While Sony’s goal of having Blu-ray control 50 percent of the video disc market by the end of this year may be laughable, there are some interesting collaborations going on with the technology that should help its growth.
Blu-ray is an exciting technology that has garnered a lot of buzz recently, but it will need help to rise above the last-generation DVD and ward off the upcoming digital download market.
The first collaboration comes by way of a company called NetBlender which will unveil software that makes it possible to link an iPhone or an iPod Touch with a Blu-ray player, PC World reports. This software, dubbed “BD Touch”, allows users to control their Blu-ray players with the Apple products.
On the surface that may sound a bit boring, but the integration goes much deeper. The company envisions utilizing the connection between the devices to allow users to see on their iPhones or iPod Touches certain special features related to the Blu-ray film they are watching. This could possibly be used to serve up new, interactive advertisements as well.
The real killer feature may be the ability to wirelessly send a digital copy of the Blu-ray film right to your Apple device. Imagine you are in the middle of a movie but need to step out for a bit. What if you could simply hit a button and send a digital version of the film to your iPhone so that you could finish it while on the go. 20th Century Fox has slowly been rolling out discs with Apple-compatible digital copies.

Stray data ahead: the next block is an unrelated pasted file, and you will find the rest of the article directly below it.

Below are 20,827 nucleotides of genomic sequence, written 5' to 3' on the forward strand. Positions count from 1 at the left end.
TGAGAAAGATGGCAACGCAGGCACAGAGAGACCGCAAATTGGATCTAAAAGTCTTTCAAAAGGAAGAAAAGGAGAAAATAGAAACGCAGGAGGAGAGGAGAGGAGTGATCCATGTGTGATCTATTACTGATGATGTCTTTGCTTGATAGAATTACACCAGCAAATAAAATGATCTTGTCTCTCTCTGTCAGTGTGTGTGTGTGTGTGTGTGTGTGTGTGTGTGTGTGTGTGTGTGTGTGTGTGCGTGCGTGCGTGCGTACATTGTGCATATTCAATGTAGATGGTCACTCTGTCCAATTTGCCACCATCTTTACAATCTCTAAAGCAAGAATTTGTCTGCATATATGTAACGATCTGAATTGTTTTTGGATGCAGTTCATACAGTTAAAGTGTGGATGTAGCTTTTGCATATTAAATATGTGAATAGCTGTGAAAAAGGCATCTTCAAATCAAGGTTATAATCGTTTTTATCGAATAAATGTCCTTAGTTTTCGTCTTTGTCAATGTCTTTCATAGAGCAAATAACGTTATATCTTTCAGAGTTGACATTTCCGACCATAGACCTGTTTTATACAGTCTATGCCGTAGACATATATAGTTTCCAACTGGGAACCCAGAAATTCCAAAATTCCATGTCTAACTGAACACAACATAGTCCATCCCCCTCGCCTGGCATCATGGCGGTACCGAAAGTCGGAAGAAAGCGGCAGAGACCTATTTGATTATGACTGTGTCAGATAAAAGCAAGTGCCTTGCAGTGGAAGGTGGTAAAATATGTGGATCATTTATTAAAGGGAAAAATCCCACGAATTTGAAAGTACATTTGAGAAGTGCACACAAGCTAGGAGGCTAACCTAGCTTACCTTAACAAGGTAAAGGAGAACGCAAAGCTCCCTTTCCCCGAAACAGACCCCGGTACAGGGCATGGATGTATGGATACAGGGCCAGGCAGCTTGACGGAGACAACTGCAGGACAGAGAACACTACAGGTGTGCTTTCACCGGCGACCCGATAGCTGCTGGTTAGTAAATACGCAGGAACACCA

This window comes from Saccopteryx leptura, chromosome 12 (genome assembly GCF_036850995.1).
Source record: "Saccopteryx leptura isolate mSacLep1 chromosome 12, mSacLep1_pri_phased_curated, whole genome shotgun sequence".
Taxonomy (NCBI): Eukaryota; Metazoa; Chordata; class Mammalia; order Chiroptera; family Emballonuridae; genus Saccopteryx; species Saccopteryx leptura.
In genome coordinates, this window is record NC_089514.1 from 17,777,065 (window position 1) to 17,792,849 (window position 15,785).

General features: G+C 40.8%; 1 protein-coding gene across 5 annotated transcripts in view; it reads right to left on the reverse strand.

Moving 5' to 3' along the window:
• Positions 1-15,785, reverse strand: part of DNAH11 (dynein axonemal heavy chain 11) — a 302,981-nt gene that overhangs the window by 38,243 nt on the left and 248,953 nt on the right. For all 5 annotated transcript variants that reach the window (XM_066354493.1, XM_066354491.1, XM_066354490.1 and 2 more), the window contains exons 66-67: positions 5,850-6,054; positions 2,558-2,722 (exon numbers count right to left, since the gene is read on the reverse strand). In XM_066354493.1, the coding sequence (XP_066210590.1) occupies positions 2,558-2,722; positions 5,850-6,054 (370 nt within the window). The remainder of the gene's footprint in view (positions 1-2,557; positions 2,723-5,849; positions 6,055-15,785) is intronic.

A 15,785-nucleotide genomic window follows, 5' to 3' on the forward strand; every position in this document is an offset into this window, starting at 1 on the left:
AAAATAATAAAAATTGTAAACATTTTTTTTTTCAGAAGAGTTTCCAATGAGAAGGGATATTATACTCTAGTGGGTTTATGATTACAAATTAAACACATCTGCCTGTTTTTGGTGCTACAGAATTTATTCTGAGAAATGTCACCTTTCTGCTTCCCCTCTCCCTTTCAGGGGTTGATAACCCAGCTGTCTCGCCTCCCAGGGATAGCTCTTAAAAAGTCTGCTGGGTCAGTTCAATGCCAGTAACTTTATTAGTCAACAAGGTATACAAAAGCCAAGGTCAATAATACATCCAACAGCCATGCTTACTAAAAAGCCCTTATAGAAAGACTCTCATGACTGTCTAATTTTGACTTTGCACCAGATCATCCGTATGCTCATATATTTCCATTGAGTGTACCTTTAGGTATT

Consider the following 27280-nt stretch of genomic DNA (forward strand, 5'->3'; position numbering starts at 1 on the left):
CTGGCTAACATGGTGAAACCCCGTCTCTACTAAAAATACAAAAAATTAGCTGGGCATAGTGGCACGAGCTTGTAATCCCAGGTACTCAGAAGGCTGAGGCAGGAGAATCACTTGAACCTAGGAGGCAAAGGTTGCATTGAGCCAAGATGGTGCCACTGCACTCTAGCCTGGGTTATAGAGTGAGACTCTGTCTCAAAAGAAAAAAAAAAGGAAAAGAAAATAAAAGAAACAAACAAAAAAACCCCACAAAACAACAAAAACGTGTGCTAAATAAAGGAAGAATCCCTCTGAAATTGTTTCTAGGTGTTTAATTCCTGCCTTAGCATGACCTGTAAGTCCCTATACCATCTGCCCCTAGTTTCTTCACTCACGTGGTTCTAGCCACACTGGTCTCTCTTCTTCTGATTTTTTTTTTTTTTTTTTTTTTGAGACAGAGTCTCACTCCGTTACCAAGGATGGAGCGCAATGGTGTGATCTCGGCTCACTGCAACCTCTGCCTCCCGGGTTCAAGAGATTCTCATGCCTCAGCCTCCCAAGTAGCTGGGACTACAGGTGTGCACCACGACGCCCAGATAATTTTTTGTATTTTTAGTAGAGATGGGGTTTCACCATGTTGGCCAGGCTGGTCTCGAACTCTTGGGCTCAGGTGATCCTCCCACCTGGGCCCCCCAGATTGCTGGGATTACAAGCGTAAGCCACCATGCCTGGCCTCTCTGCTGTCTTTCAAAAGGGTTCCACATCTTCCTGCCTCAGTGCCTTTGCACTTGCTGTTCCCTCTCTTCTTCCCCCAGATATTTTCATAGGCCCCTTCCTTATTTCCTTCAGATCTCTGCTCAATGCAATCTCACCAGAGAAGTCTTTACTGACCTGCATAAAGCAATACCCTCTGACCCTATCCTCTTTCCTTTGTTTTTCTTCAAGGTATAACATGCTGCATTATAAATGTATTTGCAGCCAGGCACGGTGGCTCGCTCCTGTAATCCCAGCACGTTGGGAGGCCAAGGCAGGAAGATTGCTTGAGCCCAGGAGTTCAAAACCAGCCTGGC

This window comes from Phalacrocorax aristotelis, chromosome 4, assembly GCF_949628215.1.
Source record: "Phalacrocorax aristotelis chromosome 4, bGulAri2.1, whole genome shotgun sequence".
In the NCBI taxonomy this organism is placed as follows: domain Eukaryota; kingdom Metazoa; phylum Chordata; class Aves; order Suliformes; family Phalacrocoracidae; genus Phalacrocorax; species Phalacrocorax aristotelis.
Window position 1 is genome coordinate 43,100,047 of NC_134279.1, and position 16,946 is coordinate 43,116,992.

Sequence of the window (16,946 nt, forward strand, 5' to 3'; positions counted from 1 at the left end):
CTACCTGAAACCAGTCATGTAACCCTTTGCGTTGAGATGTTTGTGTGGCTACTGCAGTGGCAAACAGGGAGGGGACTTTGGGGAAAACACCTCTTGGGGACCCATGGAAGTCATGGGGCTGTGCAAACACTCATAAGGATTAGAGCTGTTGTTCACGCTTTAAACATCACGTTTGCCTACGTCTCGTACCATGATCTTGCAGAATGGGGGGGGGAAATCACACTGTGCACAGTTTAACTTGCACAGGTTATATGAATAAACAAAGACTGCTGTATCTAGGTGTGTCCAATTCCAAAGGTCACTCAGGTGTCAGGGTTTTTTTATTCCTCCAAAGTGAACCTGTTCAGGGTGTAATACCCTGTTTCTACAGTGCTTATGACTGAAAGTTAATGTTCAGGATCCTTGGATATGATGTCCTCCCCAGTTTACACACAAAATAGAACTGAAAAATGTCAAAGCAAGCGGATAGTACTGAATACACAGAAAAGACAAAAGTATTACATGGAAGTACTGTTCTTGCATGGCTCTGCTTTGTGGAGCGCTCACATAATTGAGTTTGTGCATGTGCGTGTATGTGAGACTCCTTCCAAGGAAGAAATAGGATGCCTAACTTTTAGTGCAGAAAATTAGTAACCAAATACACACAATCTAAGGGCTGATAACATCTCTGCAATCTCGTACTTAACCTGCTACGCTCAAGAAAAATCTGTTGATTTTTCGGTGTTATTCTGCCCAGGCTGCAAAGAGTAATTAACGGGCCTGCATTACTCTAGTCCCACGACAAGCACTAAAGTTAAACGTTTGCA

Another tech device set to integrate with Blu-ray is not surprisingly, Sony’s Playstation Portable (PSP) handheld video game device. A new Blu-ray recorder soon to be released in Japan will have an option to transfer content right to the PSP, BetaNews reports. The Blu-ray recorder will also be able to handle transfers to Sony Walkman devices and select mobile phones.
With such features, these new Blu-ray recorders would make for a very attractive media hub.
Its collaborations such as these that will help Blu-ray expand its market share as the technology attempts to take the crown from the DVD format which is losing steam.
[photo: flickr/jeronimo palacios]